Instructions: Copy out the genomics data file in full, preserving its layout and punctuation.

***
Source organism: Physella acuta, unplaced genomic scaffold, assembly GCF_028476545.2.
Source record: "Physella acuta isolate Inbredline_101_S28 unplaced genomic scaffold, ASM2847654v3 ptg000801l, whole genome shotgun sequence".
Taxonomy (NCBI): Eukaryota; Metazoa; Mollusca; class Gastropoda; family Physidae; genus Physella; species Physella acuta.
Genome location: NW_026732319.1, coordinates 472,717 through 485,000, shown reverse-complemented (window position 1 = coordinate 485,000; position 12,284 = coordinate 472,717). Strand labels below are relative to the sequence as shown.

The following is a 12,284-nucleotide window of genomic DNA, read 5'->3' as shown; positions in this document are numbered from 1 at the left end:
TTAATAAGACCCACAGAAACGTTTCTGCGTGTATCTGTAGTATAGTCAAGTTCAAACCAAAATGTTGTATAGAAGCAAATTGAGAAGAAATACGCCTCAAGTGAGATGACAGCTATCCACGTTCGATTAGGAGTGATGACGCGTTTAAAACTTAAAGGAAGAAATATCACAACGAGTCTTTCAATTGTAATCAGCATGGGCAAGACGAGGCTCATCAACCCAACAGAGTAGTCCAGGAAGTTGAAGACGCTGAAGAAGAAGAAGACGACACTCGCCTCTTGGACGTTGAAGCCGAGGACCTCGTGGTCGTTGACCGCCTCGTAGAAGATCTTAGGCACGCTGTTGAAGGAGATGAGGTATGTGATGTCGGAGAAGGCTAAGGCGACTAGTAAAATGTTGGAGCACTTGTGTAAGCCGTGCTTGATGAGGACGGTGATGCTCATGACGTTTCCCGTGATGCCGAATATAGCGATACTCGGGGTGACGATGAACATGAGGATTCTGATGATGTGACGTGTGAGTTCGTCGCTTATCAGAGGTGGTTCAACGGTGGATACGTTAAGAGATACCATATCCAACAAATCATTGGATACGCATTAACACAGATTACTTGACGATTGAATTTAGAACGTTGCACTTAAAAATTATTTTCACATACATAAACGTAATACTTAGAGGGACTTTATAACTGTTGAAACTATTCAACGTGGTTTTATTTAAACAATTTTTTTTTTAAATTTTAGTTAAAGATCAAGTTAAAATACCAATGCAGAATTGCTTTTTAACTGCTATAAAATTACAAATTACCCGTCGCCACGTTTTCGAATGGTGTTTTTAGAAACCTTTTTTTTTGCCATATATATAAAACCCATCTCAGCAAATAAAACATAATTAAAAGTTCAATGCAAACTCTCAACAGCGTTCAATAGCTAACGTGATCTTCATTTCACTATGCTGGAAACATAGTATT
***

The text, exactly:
Source organism: Physella acuta, unplaced genomic scaffold, assembly GCF_028476545.2.
Source record: "Physella acuta isolate Inbredline_101_S28 unplaced genomic scaffold, ASM2847654v3 ptg000801l, whole genome shotgun sequence".
Taxonomy (NCBI): Eukaryota; Metazoa; Mollusca; class Gastropoda; family Physidae; genus Physella; species Physella acuta.
Genome location: NW_026732319.1, coordinates 472,717 through 485,000, shown reverse-complemented (window position 1 = coordinate 485,000; position 12,284 = coordinate 472,717). Strand labels below are relative to the sequence as shown.

The following is a 12,284-nucleotide window of genomic DNA, read 5'->3' as shown; positions in this document are numbered from 1 at the left end:
TTAATAAGACCCACAGAAACGTTTCTGCGTGTATCTGTAGTATAGTCAAGTTCAAACCAAAATGTTGTATAGAAGCAAATTGAGAAGAAATACGCCTCAAGTGAGATGACAGCTATCCACGTTCGATTAGGAGTGATGACGCGTTTAAAACTTAAAGGAAGAAATATCACAACGAGTCTTTCAATTGTAATCAGCATGGGCAAGACGAGGCTCATCAACCCAACAGAGTAGTCCAGGAAGTTGAAGACGCTGAAGAAGAAGAAGACGACACTCGCCTCTTGGACGTTGAAGCCGAGGACCTCGTGGTCGTTGACCGCCTCGTAGAAGATCTTAGGCACGCTGTTGAAGGAGATGAGGTATGTGATGTCGGAGAAGGCTAAGGCGACTAGTAAAATGTTGGAGCACTTGTGTAAGCCGTGCTTGATGAGGACGGTGATGCTCATGACGTTTCCCGTGATGCCGAATATAGCGATACTCGGGGTGACGATGAACATGAGGATTCTGATGATGTGACGTGTGAGTTCGTCGCTTATCAGAGGTGGTTCAACGGTGGATACGTTAAGAGATACCATATCCAACAAATCATTGGATACGCATTAACACAGATTACTTGACGATTGAATTTAGAACGTTGCACTTAAAAATTATTTTCACATACATAAACGTAATACTTAGAGGGACTTTATAACTGTTGAAACTATTCAACGTGGTTTTATTTAAACAATTTTTTTTTTAAATTTTAGTTAAAGATCAAGTTAAAATACCAATGCAGAATTGCTTTTTAACTGCTATAAAATTACAAATTACCCGTCGCCACGTTTTCGAATGGTGTTTTTAGAAACCTTTTTTTTTGCCATATATATAAAACCCATCTCAGCAAATAAAACATAATTAAAAGTTCAATGCAAACTCTCAACAGCGTTCAATAGCTAACGTGATCTTCATTTCACTATGCTGGAAACATAGTATT